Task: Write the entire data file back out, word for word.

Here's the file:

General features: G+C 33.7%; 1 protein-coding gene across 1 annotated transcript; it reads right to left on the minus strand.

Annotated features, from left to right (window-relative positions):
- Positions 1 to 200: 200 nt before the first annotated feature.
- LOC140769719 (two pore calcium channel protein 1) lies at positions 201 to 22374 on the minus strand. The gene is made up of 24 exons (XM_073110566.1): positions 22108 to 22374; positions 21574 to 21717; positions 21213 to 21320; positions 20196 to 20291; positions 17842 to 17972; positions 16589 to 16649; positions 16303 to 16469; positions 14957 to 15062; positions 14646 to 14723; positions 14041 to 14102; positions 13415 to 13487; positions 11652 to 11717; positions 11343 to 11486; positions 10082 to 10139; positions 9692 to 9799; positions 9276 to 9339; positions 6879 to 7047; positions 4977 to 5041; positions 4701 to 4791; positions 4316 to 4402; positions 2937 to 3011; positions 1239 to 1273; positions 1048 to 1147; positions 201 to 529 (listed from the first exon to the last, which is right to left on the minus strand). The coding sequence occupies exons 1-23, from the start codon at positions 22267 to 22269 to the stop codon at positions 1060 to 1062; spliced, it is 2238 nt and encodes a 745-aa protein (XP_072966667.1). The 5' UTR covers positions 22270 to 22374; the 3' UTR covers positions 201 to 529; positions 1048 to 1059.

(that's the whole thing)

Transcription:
General features: G+C 33.7%; 1 protein-coding gene across 1 annotated transcript; it reads right to left on the minus strand.

Annotated features, from left to right (window-relative positions):
- Positions 1 to 200: 200 nt before the first annotated feature.
- LOC140769719 (two pore calcium channel protein 1) lies at positions 201 to 22374 on the minus strand. The gene is made up of 24 exons (XM_073110566.1): positions 22108 to 22374; positions 21574 to 21717; positions 21213 to 21320; positions 20196 to 20291; positions 17842 to 17972; positions 16589 to 16649; positions 16303 to 16469; positions 14957 to 15062; positions 14646 to 14723; positions 14041 to 14102; positions 13415 to 13487; positions 11652 to 11717; positions 11343 to 11486; positions 10082 to 10139; positions 9692 to 9799; positions 9276 to 9339; positions 6879 to 7047; positions 4977 to 5041; positions 4701 to 4791; positions 4316 to 4402; positions 2937 to 3011; positions 1239 to 1273; positions 1048 to 1147; positions 201 to 529 (listed from the first exon to the last, which is right to left on the minus strand). The coding sequence occupies exons 1-23, from the start codon at positions 22267 to 22269 to the stop codon at positions 1060 to 1062; spliced, it is 2238 nt and encodes a 745-aa protein (XP_072966667.1). The 5' UTR covers positions 22270 to 22374; the 3' UTR covers positions 201 to 529; positions 1048 to 1059.